Mary Rose Stafford, head of Business, Computing & Humanities at Munster Technological University, says a new business model for tourism development needs to emerge.
On Ireland’s southwest Atlantic coast lies Kerry’s Dingle Peninsula, ringed by sandy beaches and craggy cliffs. Rich in its incredible 6,000 years of history, the Dingle Peninsula is one of the most popular tourist destinations in Ireland, with thousands descending on the area each year.
According to Fáilte Ireland, Cork and Kerry are the most prosperous regions for domestic tourism in the country. With the two counties taking in a combined income of over €300 million every year.
“‘Regenerative Tourism’ is about leaving a destination in a better condition as a result of tourism activity”
While there are many coaches and vehicles bringing heavy traffic to the area, Dingle is at a crossroads. How many visitors can the Peninsula comfortably manage and how much do visitors spend while on the Peninsula.
Tourism and community in a jam
Dingle Peninsula Tourism Alliance made a submission to Kerry County Council in 2022 to raise awareness of the increasing issues Dingle faces with vehicles. It made suggestions to take a more regenerative approach to tourism in the region. This included the promotion of ‘Slow Tourism’ (focusing on walking, cycling, surfing, windsurfing, and more) by encouraging visitors to stay longer, using visitor dispersal techniques to quieter areas, and extending the season to support family-run businesses and enhancing job availability.
Similarly, at the Gap of Dunloe, a world-renowned valley and a longtime destination for tourists visiting Ireland, there are often traffic jam issues. The local farming community told a consultation set up by Kerry County Council in 2020 that they were worried about their safety, as well as that of visitors in an area, where the infrastructure has changed little in hundreds of years. From that consultative process, it was understood that the Gap of Dunloe needs to be built around a more inclusive model of tourism that includes local communities and small to medium-sized enterprises. These new inclusive models of tourism must first and foremost value each destination’s unique sense of place.
Prior to the global pandemic, tourism worldwide was responsible for 8% of global greenhouse gas emissions, with approximately 40% of tourism-related emissions coming from aviation. While 35% came from transport and 25% from consumption.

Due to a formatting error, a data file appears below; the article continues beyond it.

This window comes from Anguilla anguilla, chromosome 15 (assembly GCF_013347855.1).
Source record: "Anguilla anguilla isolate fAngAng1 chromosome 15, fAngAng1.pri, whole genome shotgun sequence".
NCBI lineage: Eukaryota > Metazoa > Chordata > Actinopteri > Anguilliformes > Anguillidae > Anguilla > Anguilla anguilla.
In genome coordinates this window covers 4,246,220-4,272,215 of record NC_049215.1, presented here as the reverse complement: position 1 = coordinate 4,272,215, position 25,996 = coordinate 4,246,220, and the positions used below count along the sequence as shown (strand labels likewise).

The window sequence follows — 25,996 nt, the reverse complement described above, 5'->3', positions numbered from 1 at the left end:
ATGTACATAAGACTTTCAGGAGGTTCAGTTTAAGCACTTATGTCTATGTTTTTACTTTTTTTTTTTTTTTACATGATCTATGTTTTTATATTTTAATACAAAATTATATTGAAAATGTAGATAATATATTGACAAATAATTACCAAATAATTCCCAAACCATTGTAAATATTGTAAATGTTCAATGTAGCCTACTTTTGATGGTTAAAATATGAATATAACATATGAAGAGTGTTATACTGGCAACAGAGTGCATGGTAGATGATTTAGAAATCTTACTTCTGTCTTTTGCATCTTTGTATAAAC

The halt to travel and tourism activities provided time to reflect and understand our responsibility to foster and grow local businesses while also allowing our landscapes to flourish.
Three years on from the outbreak of Covid-19, tourism has reopened across the world and once again impending climate action targets are at the forefront. According to the UN World Tourism Organisation (UNWTO), there is a growing consensus among tourism stakeholders as to how the future resilience of tourism will depend on the sector’s ability to embrace a low carbon pathway and cut emissions by 50% by 2030.
A more responsible model
It is clear that a new business model for tourism development needs to emerge. Environmentally responsible, affordable and attractive tourism is possible. The future will rely on a new kind of tourism that is based on a regenerative approach to development.
‘Regenerative Tourism’ is about leaving a destination in a better condition as a result of tourism activity. This is a concept that goes beyond doing the least amount of damage to the environment, but instead, encourages society to actively revitalise and regenerate it. This can in turn positively impact local communities, biodiversity and economies.
Going beyond the concept of ‘sustainable tourism’ which focuses on neutralising tourism’s negative impact on the planet, ‘regenerative tourism’ is based on adding a positive impact to the local community and environment.
Buying local, cleaning up tourist spots and restoring local environments can help grow regenerative tourism in local communities. But it’s also about reimagining how we holiday, such as travelling more sustainably, what we’re going to see and what we’re going to give our destination in return.
The Maharees Conservation Association on the Dingle Peninsula is a great example of how a local community engages with visitors to ensure their impact is regenerative. Local residents of the Maharees provide free guided walks of the area, educating visitors about the amazing but delicate landscape and biodiversity, which in turn creates a new-found respect and responsibility amongst visitors. These types of initiatives generate authentic memorable experiences for visitors to the area.
Quality over quantity
Organisations worldwide are beginning to get behind regenerative tourism. Twenty-two travel groups signed on to the Future of Tourism coalition’s 13 guiding principles, including “demand fair income distribution” and “choose quality over quantity.”
Munster Technological University (MTU) is helping address tourism’s impact on local environments and communities, while also promoting a more regenerative model for the tourism industry. Eighty small businesses in five countries are to be chosen for a new project led by MTU. The tourism team at MTU received an EU grant of €1.2 million to lead the ‘Circular Economy 4 Regenerative Tourism’ project, under which the university will be the Irish lead partner (other Irish project partners include Dingle Peninsula Tourism Alliance and The Tourism Space) with other partners in Finland, Iceland, Poland and the Netherlands.
The overall objective of the grant is to provide funding to directly support Tourism SMEs across the partnership to steer the tourism ecosystem towards more sustainable, smarter and resilient practices, including sustainability certification and regenerative approaches. The programme commenced in January 2023 for 25 months and tourism SMEs can register interest via the project website.